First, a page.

Tag Archives: immigration raid

Who is in charge at Immigration and Customs Enforcement?

Much has been said about the lip-service that immigration reform has been given from the Obama administration and members of Congress. The continued pledges of support don’t mean anything in the face of increased deportations. The administration and the Department of Homeland Security have stated various times that deportation and enforcement practices are being aimed only at undocumented immigrants with a criminal record.

However, on March 18th:

John Morton, the head of Immigration and Customs Enforcement, stated that his agency would be ramping up enforcement efforts against undocumented immigrants with no criminal records. Morton’s statement was in response to pressure from Homeland Security Appropriations Subcommittee ranking member Hal Rogers, (R-KY).

Also, on March 10th, while grassroots leaders were meeting with President Obama at the White House and hearing (yet again) his pledge of support for the cause, there was a workplace raid in Annapolis, MD where Immigration and Customs Enforcement agents detained 29 workers.

Talk about hypocrisy.

Then, Saturday, a story dropped in the Washington Post exposing that ICE  has issued quotas as incentives to round up and deport even more undocumented immigration without criminal records.

From Immigration Impact:

The memo stated that ICE had set a quota of 400,000 deportations for the year without regard to whether those individuals were criminals or not, and laid out strategies for doing so. In other words, it’s not about keeping us safe, it’s about achieving big numbers.

So, while families continue to suffer and communities are destroyed, ICE is trying to make themselves look good with the ‘enforcement-only, deport ’em all’ crowd.

Excuse me, but where are you Mr. Obama?

Yesterday the Reform Immigration For America campaign released a statement calling for accountability.

This is directly at odds with statements from the President and Secretary Napolitano whose purported enforcement and security goals are to focus deportation efforts on dangerous or violent criminals.  To explain the contradiction, an agency spokesman indicated that Chaparro’s memo was “inconsistent” with the administration’s point of view and inconsistent with Secretary Napolitano.  Adding to the disorder, Chapparro later issued a ‘clarifying’ memo that neither rescinded nor abandoned the controversial and ‘inconsistent’ quota system he enumerated in his memo to field.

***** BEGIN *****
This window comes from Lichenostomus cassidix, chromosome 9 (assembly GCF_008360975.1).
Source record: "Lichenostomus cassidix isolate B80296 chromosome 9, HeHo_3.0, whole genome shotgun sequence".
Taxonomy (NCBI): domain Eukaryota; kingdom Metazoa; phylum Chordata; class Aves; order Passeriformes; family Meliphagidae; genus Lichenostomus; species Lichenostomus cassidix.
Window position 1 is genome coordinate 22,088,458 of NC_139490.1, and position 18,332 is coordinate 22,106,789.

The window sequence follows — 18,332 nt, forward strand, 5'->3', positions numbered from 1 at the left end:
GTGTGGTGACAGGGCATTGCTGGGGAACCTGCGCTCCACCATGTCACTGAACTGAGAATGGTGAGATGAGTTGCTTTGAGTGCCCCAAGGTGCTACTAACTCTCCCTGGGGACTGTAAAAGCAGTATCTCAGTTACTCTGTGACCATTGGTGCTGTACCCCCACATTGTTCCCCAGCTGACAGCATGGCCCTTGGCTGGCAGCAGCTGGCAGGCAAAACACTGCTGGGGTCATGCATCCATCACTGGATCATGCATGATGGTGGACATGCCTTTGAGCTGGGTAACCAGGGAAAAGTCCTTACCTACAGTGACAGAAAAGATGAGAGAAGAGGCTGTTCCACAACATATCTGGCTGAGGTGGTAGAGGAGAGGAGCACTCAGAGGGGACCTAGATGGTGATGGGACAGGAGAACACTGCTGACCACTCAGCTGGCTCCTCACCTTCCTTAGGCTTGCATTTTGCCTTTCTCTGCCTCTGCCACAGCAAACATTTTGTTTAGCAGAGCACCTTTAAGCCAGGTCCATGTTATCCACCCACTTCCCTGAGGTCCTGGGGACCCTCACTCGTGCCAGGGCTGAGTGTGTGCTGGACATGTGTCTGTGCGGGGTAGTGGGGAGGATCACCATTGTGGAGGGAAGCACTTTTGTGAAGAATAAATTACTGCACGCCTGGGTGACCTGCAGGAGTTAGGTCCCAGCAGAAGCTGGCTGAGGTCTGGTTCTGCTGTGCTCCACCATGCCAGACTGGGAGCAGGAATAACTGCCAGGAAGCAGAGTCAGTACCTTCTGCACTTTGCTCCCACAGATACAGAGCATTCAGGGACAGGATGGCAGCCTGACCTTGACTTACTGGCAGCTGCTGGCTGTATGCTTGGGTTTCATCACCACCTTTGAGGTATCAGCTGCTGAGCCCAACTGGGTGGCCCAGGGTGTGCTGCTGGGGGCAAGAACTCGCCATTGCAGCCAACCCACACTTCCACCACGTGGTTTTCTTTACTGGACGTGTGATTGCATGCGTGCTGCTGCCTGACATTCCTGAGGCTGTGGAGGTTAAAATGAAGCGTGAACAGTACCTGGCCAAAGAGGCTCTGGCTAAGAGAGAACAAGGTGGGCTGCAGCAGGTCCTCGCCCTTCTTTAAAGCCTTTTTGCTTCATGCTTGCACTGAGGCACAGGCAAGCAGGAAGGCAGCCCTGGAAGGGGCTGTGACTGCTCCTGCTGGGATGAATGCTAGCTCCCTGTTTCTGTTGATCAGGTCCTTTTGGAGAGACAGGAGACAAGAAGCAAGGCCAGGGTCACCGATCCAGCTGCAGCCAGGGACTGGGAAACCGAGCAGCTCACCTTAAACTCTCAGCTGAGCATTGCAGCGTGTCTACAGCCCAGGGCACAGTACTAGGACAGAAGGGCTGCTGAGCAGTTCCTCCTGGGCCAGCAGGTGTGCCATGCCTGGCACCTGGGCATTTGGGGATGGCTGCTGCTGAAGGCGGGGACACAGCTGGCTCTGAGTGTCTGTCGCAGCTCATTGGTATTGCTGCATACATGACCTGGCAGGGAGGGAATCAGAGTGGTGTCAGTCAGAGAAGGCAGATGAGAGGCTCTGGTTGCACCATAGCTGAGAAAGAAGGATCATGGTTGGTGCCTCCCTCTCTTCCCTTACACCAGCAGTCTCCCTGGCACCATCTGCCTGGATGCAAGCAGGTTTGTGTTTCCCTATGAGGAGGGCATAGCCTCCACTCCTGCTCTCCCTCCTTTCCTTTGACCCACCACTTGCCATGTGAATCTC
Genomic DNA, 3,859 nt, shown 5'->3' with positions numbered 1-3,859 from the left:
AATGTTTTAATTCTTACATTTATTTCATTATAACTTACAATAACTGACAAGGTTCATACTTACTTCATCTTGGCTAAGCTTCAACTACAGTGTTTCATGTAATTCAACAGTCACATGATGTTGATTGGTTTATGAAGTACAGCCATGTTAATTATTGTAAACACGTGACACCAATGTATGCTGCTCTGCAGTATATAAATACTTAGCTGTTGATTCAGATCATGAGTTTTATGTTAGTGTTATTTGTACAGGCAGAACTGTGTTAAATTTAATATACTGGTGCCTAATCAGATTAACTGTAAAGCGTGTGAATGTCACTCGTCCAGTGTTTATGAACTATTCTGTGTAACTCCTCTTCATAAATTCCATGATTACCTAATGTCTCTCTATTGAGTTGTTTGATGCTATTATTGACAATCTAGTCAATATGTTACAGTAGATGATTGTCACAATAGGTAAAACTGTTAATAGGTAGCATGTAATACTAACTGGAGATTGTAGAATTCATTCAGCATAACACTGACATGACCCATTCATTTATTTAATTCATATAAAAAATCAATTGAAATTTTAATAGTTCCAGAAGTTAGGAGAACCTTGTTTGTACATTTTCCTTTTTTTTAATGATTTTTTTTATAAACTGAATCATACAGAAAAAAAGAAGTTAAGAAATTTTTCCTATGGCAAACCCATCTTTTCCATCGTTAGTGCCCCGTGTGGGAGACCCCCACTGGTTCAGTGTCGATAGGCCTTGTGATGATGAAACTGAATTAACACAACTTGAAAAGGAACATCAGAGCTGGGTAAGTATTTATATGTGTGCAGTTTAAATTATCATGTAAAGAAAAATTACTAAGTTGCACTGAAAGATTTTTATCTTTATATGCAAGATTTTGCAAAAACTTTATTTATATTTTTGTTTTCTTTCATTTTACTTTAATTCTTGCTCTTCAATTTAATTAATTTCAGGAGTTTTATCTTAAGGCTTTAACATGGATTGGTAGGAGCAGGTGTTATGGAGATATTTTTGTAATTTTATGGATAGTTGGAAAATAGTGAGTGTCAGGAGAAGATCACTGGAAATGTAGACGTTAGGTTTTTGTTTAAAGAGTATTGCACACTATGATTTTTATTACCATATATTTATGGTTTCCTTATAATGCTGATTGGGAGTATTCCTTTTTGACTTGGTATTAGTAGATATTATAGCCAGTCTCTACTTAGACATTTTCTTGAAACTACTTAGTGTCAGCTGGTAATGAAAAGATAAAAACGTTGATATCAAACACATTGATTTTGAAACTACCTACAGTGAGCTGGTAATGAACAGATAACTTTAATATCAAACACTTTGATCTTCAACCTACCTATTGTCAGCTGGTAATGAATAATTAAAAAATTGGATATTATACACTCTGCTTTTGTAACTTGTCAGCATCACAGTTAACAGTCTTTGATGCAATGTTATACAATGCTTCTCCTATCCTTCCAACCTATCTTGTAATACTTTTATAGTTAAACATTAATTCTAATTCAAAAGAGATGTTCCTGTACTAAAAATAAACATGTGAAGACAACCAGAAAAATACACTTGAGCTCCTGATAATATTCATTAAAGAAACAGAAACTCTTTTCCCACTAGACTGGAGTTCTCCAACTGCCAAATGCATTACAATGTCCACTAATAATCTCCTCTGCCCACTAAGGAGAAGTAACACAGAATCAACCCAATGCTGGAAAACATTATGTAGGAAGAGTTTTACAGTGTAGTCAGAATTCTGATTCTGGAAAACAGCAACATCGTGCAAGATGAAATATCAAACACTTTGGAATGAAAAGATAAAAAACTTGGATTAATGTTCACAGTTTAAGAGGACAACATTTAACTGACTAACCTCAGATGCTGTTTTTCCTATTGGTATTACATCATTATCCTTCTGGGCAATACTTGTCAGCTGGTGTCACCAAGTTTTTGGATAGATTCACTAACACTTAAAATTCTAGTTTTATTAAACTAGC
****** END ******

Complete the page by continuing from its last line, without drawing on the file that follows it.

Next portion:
Which is it?  Is there a quota system or not? Who is actually in charge at ICE? Whose word is to be believed?

Today, grassroots groups are gathering for a press conference to call out the administration on these inconsistencies and seeming lack of leadership.

Until we have comprehensive immigration reform, ICE is going to be saddled with an enormous list of targets, and many people watching to see how they’re going to tackle it. If they want big numbers, they can achieve big numbers. But that won’t make us any safer or make the system any better. In any case the Administration and ICE have to figure out what their enforcement strategy is, articulate it clearly and consistently, and resist the urge to change it on a dime to please “enforcement-only” types who will never support comprehensive reform. (via Immigration Impact)

In short: get it together, guys. Stop playing politics with people’s lives and start working to solve problems. After all, isn’t that what you were put in office to do?

VIDEO: In the Shadow of the Raid

“In the Shadow of the Raid” is a documentary film that explores the devastating effects of the May 2008 immigration raid at the kosher meatpacking plant Agriprocessors in Postville, Iowa. If you’re a follower of this blog, you know that Guatemala is very close to my heart and watching the footage in the trailer below is all-too familiar for me.

The documentary, which I definitely want to see, will be premiering at the Morelia International Film Festival, in Mexico between Oct. 3 and Oct. 11. This is the type of film that can change hearts and minds about the issue of immigration. Most people in this country view the issue as purely domestic – they can only see our side of the border. I cannot stress enough how important the international perspective is in this debate.

One of the biggest lessons I learned during my time in Guatemala was that decisions we make here, policy we put into action and priorities we create for our country, are felt in a very real and direct way in countries like Guatemala. We are not separate, but interconnected. And the sooner we realize this and take responsibility for our part in this global community, the better.

For more on the documentary, visit IntheShadowoftheRaid.com

Immigrants’ rights violated in Connecticut Raid

ICE raid

I’ve written a lot about raids in the past year – from Postville to Laurel, we’ve seen how the enforcement-only approach of the Bush era has torn apart communities and violated basic civil and human rights.